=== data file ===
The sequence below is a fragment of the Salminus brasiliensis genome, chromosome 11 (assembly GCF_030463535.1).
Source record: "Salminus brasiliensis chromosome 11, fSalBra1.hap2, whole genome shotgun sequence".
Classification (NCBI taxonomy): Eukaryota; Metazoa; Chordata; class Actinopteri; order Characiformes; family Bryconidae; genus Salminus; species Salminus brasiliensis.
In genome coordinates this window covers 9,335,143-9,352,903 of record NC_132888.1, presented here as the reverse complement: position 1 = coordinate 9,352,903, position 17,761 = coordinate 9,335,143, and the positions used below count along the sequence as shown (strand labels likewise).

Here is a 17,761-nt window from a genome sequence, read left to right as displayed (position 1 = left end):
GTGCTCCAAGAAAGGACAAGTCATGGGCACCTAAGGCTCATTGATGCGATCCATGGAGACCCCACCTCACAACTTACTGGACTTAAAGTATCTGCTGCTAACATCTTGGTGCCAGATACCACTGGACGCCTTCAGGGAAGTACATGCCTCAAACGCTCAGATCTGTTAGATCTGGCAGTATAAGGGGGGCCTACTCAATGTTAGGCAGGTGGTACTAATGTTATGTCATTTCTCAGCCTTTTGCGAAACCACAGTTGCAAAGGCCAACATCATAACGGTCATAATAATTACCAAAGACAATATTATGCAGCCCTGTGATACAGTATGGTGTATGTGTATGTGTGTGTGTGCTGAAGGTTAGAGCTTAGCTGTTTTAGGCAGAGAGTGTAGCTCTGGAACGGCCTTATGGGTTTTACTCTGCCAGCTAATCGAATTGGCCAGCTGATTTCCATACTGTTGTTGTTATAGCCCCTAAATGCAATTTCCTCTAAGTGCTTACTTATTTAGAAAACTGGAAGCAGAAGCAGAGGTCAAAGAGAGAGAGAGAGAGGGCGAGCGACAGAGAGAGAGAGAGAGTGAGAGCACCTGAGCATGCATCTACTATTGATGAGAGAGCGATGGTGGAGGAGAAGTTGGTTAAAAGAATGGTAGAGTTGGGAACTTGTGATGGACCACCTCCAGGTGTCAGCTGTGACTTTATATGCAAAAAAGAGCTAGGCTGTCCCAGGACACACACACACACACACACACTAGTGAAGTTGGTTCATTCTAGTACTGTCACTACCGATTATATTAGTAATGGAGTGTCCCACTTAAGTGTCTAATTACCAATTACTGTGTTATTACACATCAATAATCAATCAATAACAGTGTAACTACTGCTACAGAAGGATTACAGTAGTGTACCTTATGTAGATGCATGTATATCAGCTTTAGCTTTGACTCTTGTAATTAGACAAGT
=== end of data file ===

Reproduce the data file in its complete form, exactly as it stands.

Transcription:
The sequence below is a fragment of the Salminus brasiliensis genome, chromosome 11 (assembly GCF_030463535.1).
Source record: "Salminus brasiliensis chromosome 11, fSalBra1.hap2, whole genome shotgun sequence".
Classification (NCBI taxonomy): Eukaryota; Metazoa; Chordata; class Actinopteri; order Characiformes; family Bryconidae; genus Salminus; species Salminus brasiliensis.
In genome coordinates this window covers 9,335,143-9,352,903 of record NC_132888.1, presented here as the reverse complement: position 1 = coordinate 9,352,903, position 17,761 = coordinate 9,335,143, and the positions used below count along the sequence as shown (strand labels likewise).

Here is a 17,761-nt window from a genome sequence, read left to right as displayed (position 1 = left end):
GTGCTCCAAGAAAGGACAAGTCATGGGCACCTAAGGCTCATTGATGCGATCCATGGAGACCCCACCTCACAACTTACTGGACTTAAAGTATCTGCTGCTAACATCTTGGTGCCAGATACCACTGGACGCCTTCAGGGAAGTACATGCCTCAAACGCTCAGATCTGTTAGATCTGGCAGTATAAGGGGGGCCTACTCAATGTTAGGCAGGTGGTACTAATGTTATGTCATTTCTCAGCCTTTTGCGAAACCACAGTTGCAAAGGCCAACATCATAACGGTCATAATAATTACCAAAGACAATATTATGCAGCCCTGTGATACAGTATGGTGTATGTGTATGTGTGTGTGTGCTGAAGGTTAGAGCTTAGCTGTTTTAGGCAGAGAGTGTAGCTCTGGAACGGCCTTATGGGTTTTACTCTGCCAGCTAATCGAATTGGCCAGCTGATTTCCATACTGTTGTTGTTATAGCCCCTAAATGCAATTTCCTCTAAGTGCTTACTTATTTAGAAAACTGGAAGCAGAAGCAGAGGTCAAAGAGAGAGAGAGAGAGGGCGAGCGACAGAGAGAGAGAGAGAGTGAGAGCACCTGAGCATGCATCTACTATTGATGAGAGAGCGATGGTGGAGGAGAAGTTGGTTAAAAGAATGGTAGAGTTGGGAACTTGTGATGGACCACCTCCAGGTGTCAGCTGTGACTTTATATGCAAAAAAGAGCTAGGCTGTCCCAGGACACACACACACACACACACACTAGTGAAGTTGGTTCATTCTAGTACTGTCACTACCGATTATATTAGTAATGGAGTGTCCCACTTAAGTGTCTAATTACCAATTACTGTGTTATTACACATCAATAATCAATCAATAACAGTGTAACTACTGCTACAGAAGGATTACAGTAGTGTACCTTATGTAGATGCATGTATATCAGCTTTAGCTTTGACTCTTGTAATTAGACAAGT